NHS trusts are putting patients at risk by failing to satisfactorily encrypt online data, according to a major investigation.
The organisation Hacker House has discovered that there are serious flaws in NHS cybersecurity.
Hacker House is a team of computer hackers seeking innovation within the information security industry.
And the organisation was able to find misconfigured email servers, outdated software and security certificates, along with NHS trusts’ emails and passwords, with its experts uncovering numerous problems in the NHS system.
Jennifer Arcuri, co-founder of Hacker House, was rather scathing on the state of IT in the NHS.
“I would have to say that the security across the board was weak for many factors. Out of date SSLs, out of date software, it was very clear that you could bypass any number of these trusts just by doing the right recon online. So if I was an adversary looking to get into any of these trusts or take advantage or change, manipulate or send communications on behalf of a doctor, I could, just because the information was already there.”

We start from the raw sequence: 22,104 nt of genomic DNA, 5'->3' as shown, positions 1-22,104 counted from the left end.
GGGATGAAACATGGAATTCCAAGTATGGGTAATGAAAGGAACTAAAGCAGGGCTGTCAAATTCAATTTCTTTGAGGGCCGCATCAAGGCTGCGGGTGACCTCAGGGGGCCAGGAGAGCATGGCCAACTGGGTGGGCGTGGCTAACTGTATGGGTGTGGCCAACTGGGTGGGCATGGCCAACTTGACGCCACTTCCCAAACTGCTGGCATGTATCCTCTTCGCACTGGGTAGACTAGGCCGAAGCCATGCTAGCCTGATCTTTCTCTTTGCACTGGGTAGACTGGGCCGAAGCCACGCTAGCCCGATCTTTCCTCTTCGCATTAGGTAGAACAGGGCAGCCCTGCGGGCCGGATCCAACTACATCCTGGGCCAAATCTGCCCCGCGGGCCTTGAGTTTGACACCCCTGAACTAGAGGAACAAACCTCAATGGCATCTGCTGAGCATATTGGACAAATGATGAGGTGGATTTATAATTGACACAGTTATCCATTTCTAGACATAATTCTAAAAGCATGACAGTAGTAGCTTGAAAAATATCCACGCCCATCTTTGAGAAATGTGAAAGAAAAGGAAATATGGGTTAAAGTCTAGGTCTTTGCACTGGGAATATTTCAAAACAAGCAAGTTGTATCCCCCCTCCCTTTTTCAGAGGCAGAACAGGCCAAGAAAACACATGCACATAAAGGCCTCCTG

Gary Colman, an NHS employee attached to the West Midlands Ambulance Service who conducts penetration testing of trusts, concurred to some extent, but also explained some of the difficulties involved in securing NHS data.
“It’s a game of cat and mouse to be honest. It’s ever-evolving. And trying to stay on top as both a hacker, an ethical hacker, but also from the point of view of NHS IT teams, is just a huge task. We find varying levels of IT security within the NHS, and local government as well. Some organisations are very very secure, others need a little more attention.”
However, Colman also outlined the ultimate potential cost of insecure NHS data, asserting that “At the end of the day if someone hacks into an NHS trust, somebody could die”.
A Department of Health spokesman expressed suitable concern about the efforts of Hackers House.
“We expect all parts of the NHS to take the threat of cybersecurity extremely seriously so that patient data is protected. We already have in place cybersecurity support services such as careCERT, and are continuing to take action with NHS Digital to enable Hospital Trusts to drive forward improvements in security where needed.”
IT systems in Lincolnshire and Devon have been targeted by hackers in recent weeks.
While hospitals in the US have been shut down by hackers demanding ransoms.
Investigations have also revealed that the number of personal data breaches in the NHS is showing an upward trend.